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Norway’s government’s export credit agency, Export Finance Norway (Eksfin), has provided NOK 1.2 billion (USD 102 million) to Scatec ASA as financial risk reduction for its combined solar energy and battery storage project in South Africa.
Renewable-energy solutions provider, Scatec, is set to build three solar power plants in Kenhardt, Northern Cape with a total of 540 MW of installed solar power and 225 MW/1,140 MWh of battery capacity. The combination of energy storage with solar plants will enable the maintenance of a stable supply of electricity even when the sun is not shining.
The project is Scatec’s largest investment in Africa and one of the biggest solar energy projects in the world. The expected implementation cost of the solar project is nearly 16.4 billion South African Rand (~$962 million).
Tone Lunde Bakker, Eksfin’s Managing Director, said, supporting solar energy projects is vital at a time when the world highly needs more clean energy. Eksfin has collaborated with renewable-energy companies including Scatec for developing clean energy infrastructures.
Eksfin is backing financial services group Nordea guarantees ensuring Scatec builds the plants as contracted and that owners’ equity is duly received. Loans are also being provided by South Africa’s Standard Bank Group and British International Investment (BII), totaling ZAR 12.4 billion ($727 million).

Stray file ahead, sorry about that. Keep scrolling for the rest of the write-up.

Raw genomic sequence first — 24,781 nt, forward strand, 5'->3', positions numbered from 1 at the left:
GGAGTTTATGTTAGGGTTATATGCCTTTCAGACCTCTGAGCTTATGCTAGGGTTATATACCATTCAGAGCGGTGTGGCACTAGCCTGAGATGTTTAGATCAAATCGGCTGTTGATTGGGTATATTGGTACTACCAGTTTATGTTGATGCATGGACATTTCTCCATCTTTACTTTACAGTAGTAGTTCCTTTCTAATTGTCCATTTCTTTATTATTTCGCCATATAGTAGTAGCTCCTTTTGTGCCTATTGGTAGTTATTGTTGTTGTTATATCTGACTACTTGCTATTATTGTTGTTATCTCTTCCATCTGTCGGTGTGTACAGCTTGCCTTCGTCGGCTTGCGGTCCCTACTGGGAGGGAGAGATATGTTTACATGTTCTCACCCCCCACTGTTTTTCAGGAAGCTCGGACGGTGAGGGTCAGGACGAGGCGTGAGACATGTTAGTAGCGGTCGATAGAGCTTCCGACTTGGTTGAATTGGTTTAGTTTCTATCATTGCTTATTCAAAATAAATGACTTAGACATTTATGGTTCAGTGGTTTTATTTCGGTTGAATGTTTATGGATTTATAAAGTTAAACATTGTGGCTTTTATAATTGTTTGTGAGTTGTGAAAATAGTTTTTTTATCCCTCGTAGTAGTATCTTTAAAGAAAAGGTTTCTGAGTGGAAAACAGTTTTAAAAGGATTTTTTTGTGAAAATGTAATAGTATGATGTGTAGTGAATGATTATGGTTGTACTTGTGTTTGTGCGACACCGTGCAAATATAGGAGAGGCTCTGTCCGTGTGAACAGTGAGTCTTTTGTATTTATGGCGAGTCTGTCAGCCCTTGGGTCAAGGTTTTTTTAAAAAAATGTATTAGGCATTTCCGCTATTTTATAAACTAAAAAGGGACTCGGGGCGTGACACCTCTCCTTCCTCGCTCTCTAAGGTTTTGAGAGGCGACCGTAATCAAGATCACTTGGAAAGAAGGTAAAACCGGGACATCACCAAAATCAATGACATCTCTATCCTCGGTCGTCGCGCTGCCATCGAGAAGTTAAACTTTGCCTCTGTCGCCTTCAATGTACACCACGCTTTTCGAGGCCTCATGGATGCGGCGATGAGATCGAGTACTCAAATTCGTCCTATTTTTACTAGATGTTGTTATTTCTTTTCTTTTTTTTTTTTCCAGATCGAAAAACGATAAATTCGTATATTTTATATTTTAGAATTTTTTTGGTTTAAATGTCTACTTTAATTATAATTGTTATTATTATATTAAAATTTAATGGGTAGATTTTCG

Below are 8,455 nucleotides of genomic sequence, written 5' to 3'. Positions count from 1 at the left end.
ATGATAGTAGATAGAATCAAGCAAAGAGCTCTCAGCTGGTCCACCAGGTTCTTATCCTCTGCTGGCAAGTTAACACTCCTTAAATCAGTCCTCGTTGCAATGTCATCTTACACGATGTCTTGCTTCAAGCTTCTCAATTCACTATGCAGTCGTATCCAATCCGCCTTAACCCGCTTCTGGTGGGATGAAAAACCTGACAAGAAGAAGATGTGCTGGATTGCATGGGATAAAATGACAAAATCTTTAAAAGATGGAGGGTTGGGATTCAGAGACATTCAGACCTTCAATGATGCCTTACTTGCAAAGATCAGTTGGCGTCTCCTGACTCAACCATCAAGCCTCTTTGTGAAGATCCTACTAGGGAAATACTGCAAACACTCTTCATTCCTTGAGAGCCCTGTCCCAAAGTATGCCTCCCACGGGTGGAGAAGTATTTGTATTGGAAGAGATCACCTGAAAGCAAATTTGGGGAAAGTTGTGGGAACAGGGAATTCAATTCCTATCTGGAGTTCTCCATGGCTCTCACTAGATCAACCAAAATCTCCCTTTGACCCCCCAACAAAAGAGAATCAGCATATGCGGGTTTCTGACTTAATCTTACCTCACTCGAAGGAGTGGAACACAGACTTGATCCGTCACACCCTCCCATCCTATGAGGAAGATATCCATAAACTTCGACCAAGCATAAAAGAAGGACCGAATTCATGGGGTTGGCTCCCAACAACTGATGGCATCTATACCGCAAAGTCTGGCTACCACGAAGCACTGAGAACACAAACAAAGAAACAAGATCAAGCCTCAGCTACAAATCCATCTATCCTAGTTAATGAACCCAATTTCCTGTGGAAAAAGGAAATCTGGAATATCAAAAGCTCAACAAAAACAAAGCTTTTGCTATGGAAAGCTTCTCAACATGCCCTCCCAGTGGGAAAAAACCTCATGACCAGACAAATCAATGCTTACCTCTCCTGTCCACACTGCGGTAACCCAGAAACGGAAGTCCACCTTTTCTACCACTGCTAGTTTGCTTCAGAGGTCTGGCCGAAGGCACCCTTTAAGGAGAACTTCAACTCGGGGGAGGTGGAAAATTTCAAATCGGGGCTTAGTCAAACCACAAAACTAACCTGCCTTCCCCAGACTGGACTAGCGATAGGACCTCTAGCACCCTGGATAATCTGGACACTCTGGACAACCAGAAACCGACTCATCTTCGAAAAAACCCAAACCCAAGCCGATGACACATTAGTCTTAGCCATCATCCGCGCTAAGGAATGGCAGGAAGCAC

Mona Tørudstad, Head of Energy Norway at Nordea, commented, “At Nordea, we greatly appreciate our long and close cooperation with Scatec as the company’s main bank. Together with Eksfin, we have devised good solutions that have supported the company’s growth and its important contribution to renewable-energy development and the green shift.”
Financial risk reduction in the form of guarantees is instrumental for advancing international solar energy projects. Eksfin has already contributed nearly NOK 7 billion in guarantees for Scatec’s projects around the world, reducing risk throughout the company’s international expansion.
Scatec has already delivered six large-scale power plants in South Africa with a capacity totaling 448 MW. The current solar cum battery project involves a total capital expenditure of close to $1 billion and will significantly increase renewable energy access in South Africa.